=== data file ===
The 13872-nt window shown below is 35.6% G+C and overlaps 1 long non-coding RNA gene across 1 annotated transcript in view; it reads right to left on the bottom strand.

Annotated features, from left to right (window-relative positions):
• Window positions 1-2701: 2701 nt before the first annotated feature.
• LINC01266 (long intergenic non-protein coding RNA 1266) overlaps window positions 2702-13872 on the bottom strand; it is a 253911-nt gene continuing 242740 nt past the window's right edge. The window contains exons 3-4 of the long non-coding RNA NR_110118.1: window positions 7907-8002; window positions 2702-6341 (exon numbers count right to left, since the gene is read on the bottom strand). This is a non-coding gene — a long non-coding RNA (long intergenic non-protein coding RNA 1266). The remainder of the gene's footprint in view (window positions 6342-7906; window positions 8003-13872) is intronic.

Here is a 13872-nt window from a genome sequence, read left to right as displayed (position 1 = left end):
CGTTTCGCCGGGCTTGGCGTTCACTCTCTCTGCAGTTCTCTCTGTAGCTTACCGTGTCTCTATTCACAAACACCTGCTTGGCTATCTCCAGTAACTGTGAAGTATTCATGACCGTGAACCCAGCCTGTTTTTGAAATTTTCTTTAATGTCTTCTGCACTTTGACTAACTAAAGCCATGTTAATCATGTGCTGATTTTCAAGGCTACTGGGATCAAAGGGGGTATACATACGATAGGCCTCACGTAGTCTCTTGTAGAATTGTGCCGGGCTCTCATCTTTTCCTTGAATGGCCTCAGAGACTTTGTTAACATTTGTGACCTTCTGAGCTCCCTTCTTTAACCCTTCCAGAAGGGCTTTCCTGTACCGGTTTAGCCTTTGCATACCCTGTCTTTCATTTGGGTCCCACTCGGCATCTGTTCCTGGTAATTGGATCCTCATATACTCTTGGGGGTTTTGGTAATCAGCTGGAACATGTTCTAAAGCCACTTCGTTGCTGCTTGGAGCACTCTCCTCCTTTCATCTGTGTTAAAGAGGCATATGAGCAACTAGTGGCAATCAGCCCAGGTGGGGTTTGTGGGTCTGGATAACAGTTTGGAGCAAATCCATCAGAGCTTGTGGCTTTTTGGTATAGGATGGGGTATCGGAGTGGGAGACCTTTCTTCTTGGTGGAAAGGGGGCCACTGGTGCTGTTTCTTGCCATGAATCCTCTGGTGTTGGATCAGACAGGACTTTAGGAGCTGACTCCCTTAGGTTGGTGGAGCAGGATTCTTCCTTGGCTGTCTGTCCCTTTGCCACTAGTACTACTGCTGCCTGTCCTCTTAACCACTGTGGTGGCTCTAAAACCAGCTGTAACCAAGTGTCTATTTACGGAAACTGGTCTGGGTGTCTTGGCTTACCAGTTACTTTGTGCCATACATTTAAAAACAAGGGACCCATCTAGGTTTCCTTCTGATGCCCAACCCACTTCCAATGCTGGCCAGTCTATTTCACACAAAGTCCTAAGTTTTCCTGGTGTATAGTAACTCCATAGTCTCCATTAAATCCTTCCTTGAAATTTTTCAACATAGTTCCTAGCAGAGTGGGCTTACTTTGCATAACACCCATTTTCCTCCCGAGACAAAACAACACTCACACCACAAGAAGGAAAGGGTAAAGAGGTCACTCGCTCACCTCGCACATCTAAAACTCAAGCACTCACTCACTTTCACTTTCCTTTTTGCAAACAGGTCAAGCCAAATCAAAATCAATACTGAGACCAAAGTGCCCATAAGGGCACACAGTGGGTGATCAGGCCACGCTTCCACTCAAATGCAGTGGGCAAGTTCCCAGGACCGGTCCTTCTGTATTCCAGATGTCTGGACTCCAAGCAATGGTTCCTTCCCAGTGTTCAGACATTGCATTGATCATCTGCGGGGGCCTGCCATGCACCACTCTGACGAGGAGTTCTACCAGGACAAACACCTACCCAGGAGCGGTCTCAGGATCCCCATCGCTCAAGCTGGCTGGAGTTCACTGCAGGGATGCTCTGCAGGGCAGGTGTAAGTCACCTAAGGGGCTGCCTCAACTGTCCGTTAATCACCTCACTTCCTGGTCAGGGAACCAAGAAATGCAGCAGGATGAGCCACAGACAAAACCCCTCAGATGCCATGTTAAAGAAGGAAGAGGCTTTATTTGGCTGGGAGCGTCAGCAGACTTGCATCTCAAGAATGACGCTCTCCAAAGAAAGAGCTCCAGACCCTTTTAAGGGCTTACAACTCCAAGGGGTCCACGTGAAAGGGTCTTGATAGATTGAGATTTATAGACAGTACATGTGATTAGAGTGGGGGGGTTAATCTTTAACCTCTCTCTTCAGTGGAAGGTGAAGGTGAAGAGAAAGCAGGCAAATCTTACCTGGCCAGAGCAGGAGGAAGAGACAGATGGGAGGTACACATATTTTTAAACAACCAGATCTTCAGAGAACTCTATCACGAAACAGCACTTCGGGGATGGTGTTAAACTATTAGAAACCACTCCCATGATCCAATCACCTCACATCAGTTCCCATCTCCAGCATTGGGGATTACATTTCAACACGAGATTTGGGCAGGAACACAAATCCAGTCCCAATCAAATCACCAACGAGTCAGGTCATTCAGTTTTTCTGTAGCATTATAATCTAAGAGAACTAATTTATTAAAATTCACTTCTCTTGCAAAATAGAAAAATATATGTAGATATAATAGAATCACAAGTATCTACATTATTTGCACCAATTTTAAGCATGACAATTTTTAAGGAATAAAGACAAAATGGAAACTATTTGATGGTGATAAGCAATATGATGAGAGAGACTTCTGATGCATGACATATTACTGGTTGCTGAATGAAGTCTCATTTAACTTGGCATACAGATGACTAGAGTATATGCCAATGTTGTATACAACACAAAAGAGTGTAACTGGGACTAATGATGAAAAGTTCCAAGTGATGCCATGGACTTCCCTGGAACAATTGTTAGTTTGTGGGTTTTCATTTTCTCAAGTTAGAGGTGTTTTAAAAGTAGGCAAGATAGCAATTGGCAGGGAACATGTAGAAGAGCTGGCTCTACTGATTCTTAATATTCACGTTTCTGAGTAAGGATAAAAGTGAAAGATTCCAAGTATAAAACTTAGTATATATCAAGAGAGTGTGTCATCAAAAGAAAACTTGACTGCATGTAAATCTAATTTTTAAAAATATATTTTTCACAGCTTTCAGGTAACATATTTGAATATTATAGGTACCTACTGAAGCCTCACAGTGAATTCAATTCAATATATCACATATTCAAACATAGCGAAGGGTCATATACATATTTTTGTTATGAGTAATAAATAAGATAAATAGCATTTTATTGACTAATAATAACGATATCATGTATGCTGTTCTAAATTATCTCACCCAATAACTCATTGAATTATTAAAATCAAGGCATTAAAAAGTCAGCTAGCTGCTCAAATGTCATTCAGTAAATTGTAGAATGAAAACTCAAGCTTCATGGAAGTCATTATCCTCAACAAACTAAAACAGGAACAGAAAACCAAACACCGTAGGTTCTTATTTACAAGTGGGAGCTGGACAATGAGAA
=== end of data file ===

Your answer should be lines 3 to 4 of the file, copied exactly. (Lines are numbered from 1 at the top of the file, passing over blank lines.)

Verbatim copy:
• Window positions 1-2701: 2701 nt before the first annotated feature.
• LINC01266 (long intergenic non-protein coding RNA 1266) overlaps window positions 2702-13872 on the bottom strand; it is a 253911-nt gene continuing 242740 nt past the window's right edge. The window contains exons 3-4 of the long non-coding RNA NR_110118.1: window positions 7907-8002; window positions 2702-6341 (exon numbers count right to left, since the gene is read on the bottom strand). This is a non-coding gene — a long non-coding RNA (long intergenic non-protein coding RNA 1266). The remainder of the gene's footprint in view (window positions 6342-7906; window positions 8003-13872) is intronic.